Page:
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This week’s Big TV picks: Art That Made Us, Hacks, Slow Horses and The Andy Warhol Diaries

This week’s round up of the best new television serves up 1500 years of art, a Vegas comic on a quest to reinvent herself, and washed up spies.

Art That Made Us – BBC Two, April 6, 9pm

It feels like a long time since we had a heavyweight but accessible series on art. But this is properly comprehensive – beginning in the so-called dark ages and careering forward across eight episodes to these oh-so-enlightened times we call the present.

And guess what? It turns out the dark ages weren’t so dark but were instead a time of glittering art and extraordinary fusion, as cultures came together in the vacuum left by the Romans.

Antony Gormley – sculptor extraordinaire and creator of some of the best loved public art this century including the iconic Angel of the North – is very taken with the fifth century clay figure Spong Man. And it is quite breathtaking. The emotions conveyed in this simple pottery lid for a cremation urn, made by migrants from Northern Europe and Southern Scandinavia that was found in Norfolk and the earliest example of surviving Anglo-Saxon pottery shine through.

Antony Gormley in his studio. Credit: BBC/ClearStory/Menace
Antony Gormley in his studio. Credit: BBC/ClearStory/Menace

“The whole point of making something is in some way to communicate with somebody they may never meet– somebody who might live in a different continent, might live in a different Millennium. The potential of sculpture to have conversation with people who haven’t been born yet is an incredibly powerful thing for me,” says Gormley, as he unveils a modern-day,  “considerably more depressed” cousin to Spong he made during lockdown.

The series continues in this format. Bringing great artists and art lovers of today into close proximity with key works from the last 1500 years. The result is an artistic, alternative history.

Similarly, self-proclaimed (in The Big Issue, no less) not-for-profit actor Michael Sheen performs a seventh century Welsh poem of resistance against the Anglo-Saxons, Y Gododdin attributed to early Welsh Bard, Aneurin. It’s chilling. Beautiful. Is there a better performer of poetry than Sheen?

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Michael Sheen in his hometown of Port Talbot, where he performed The Passion. Credit: BBC/ClearStory/Menace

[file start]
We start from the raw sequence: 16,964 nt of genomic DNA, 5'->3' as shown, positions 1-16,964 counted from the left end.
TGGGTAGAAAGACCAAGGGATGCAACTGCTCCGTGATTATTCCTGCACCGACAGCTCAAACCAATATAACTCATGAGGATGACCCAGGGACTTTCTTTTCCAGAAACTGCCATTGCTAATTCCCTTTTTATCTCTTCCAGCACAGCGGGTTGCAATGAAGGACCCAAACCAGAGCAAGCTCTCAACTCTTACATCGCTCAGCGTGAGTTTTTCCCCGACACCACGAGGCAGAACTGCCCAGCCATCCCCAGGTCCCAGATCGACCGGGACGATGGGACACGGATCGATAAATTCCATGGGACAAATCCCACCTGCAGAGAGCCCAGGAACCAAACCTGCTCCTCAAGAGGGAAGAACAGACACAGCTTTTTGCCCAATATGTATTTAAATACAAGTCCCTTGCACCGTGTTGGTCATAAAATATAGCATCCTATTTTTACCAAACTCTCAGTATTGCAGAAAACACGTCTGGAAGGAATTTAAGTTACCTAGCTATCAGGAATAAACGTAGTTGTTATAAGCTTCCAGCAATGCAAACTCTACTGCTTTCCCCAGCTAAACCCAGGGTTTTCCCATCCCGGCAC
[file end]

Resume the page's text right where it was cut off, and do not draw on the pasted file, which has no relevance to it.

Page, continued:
Michael Sheen in his hometown of Port Talbot, where he performed The Passion. Credit: BBC/ClearStory/Menace

The opening instalment also features artist Corneila Parker’s observations on the gold artefacts of the Staffordshire Hoard, fusing pagan and Christian imagery. Experts and academics shine more light on the chosen artworks – illuminating so much more than the works themselves. So with seven episodes still to come, This could be the finest BBC series on art since Robert Hughes made The Shock of the New in 1980. It is proper public service broadcasting.

Some might argue Art That Made Us is a vital reminder of the importance of arts education. Others might go on to question why the government has slashed funding for arts and design courses at UK universities and has slashed the budget for arts subjects in higher education – despite our arts and culture industries being so lucrative as well as inspiring.

More again may look at the world and the people around them slightly differently in the wake of this landmark series.

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Hacks – Amazon Prime

Hyped, lauded and loved on its release last year on HBO Max in the US, this dark comedy stars Jean Smart (Kate Winslet’s mum in Mare of Easttown, among many other great roles) as veteran Vegas stand-up comedian Deborah Vance, who must freshen up her material to reach a new audience. When she reluctantly hires young writer Ava (Hannah Einbinder), who has been cancelled for causing outrage on Twitter, sparks fly. It’s the kind of smart, funny, engaging series US television does so well – with characters fully formed, the jokes as sharp as they need to be for a show about comedians to work, and the slow drip feed of their backstories adding heft.

Slow Horses – Apple TV+

What a cast. And what a show from writer Will Smith (not that one). Apple TV+ is producing annoyingly good shows at the moment, meaning yet another potential outlay for TV fans. Gary Oldman, Kristin Scott Thomas, Freddie Fox, Jack Lowden, Olivia Cooke and Jonathan Pryce are quite the line up for a series about mediocre MI5 agents who have been sent to Slough House as punishment for major career catastrophes. These are the anti-James Bonds – scruffy, grumpy and world weary. New episodes of this thriller with a nice sideline in wry comedy are unleashed every Friday.

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Catch Up: The Andy Warhol Diaries – Netflix

More art! He’s been famous for way longer than 15 minutes, but the fascination with Andy Warhol is not going anywhere any time soon. His art may have been examined through every imaginable lens, though it continues to fascinate and speak to the times, but by focussing on the artist rather than the work (some might argue there is no difference) and using Warhol’s own diaries as a jumping off point, this new in-depth documentary offers a new angle on Warhol. The episode on Basquiat, an artist enjoying an overdue reappraisal in recent years, is particularly illuminating.

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